Who is this? asked Melissa, when she saw me working on this painting.
It’s me, in 1980, I replied. From a photo, taken by the school photographer.
Yes. You look like a teacher! was her response, pointing to the painting.
Back to basics is in the news again. It must be election time. Around 1960, I started listening on the radio, to people like Eric Baume, Andrea, Dita Cobb, John Pierce (Pearce?) and the like.
I don’t know why, but I remember exactly where I was driving home from my first school (Riverstone), when I first heard Ron Casey commence an open-line program. (I was driving through Milperra. This was not President Kennedy being shot. Or Princess Diana being killed. Just one of the early shock-jocks, getting going.)
It has struck me that, whenever there seemed to be few callers, the program host would mention schools. Everyone has opinions on schools and teachers.
We have mixed feelings about sending our kids off to school, to be influenced by other adults who may not always have the same opinions as us or the same way of doing things.
During my first ‘prac.’ (Practice teaching experience) I lugged my piano accordeon, all the way, on the train, from Sydney, to Fairy Meadow, to avoid having to demonstrate that I could teach singing by singing myself.
It became the beginning of teaching lots of songs (Morningtown Ride, Let Everyone Clap Hands like me, Let the Sunshine In, The Emperor Napoleon_…); enjoying teaching art and lots and lots of ballroom dancing, with Square Dancing as a bit of a ’_fun’ thing to do.
I wish that politicians, shock-jocks, etc., would let students, parents and teachers work out among themselves the best way to prepare for life. To trust teacher education and developing experience.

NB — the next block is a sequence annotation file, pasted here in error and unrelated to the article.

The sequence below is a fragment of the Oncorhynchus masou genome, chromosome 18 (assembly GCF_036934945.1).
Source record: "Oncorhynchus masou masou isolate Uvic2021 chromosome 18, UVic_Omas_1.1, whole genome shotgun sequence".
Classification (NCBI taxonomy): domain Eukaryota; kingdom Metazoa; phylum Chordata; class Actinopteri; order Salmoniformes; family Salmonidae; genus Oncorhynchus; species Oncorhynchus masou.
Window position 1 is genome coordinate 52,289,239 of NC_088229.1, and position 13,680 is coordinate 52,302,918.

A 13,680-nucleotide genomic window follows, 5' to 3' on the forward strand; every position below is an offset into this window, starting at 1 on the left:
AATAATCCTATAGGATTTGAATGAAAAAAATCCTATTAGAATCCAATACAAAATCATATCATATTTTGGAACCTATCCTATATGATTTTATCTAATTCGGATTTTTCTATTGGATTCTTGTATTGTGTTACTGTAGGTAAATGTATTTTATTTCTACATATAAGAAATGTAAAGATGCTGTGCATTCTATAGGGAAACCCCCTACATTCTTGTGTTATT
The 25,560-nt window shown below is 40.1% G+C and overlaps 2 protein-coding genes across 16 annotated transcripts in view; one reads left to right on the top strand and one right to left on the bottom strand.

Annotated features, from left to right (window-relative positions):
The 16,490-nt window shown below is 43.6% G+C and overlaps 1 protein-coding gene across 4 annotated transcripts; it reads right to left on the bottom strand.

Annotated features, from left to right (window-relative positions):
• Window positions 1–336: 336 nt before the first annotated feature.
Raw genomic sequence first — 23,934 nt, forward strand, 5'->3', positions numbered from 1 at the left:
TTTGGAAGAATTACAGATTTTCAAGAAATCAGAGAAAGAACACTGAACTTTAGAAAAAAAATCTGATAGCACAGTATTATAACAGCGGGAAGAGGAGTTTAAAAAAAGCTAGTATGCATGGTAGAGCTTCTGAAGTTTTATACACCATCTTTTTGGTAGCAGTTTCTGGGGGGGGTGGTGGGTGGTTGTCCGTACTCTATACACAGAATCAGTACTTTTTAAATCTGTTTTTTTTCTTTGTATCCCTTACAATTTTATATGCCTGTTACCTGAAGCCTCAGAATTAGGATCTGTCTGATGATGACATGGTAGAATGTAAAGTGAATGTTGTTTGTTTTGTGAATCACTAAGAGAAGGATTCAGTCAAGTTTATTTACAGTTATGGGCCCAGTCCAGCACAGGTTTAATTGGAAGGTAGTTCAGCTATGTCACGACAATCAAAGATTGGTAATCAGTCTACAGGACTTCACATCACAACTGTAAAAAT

For a while, in those early years I was drawn into listening to those open-line discussions, until, I’d had enough and permanently fled to listening to the ABC.
It used to be so obvious that the hosts had a stock-phrase ready. Whenever they’d get stuck they’d say: " You know what? Schools should be teaching these things ( bike safety, personal development, money management, first-aid, swimming, tight-rope-walking…..) Well. O.K.. Not that last one!
And now, surprise! Surprise! After insisting that schools take over many of the skills that busy parents don’t have time for, they’re discovering that reading, writing and arithmetic should have a more important place again.
I thoroughly enjoyed 37 years of teaching. Had to stop a bit too early. I am sure that I did not please all the (37 x about 33 pupils = roughly 1221) children, between 1964 and 2001.
I am sure that quite a few found my enthusiasm for soccer, singing, art, dancing, multiculturism, holistic and child-centred approach, leaning towards Montessori ideas, tournament of the minds and chess competitions, etc., a bit over-the-top and would have preferred back to basics.
(Although they would not have liked a return to my father’s schooldays. Fair-haired boy, 2nd from the right, at the back.)
Financial reward for the 37 years? I needed a better car, when I retired, so took my superannuation as a lump sum. Was certainly very pleased when I could go and collect my Subaru and have my picture taken with it, when I picked it up.
My cheeky son took great delight in taking this photo, as I was unaware of the sign under which I’d parked it, for the photo.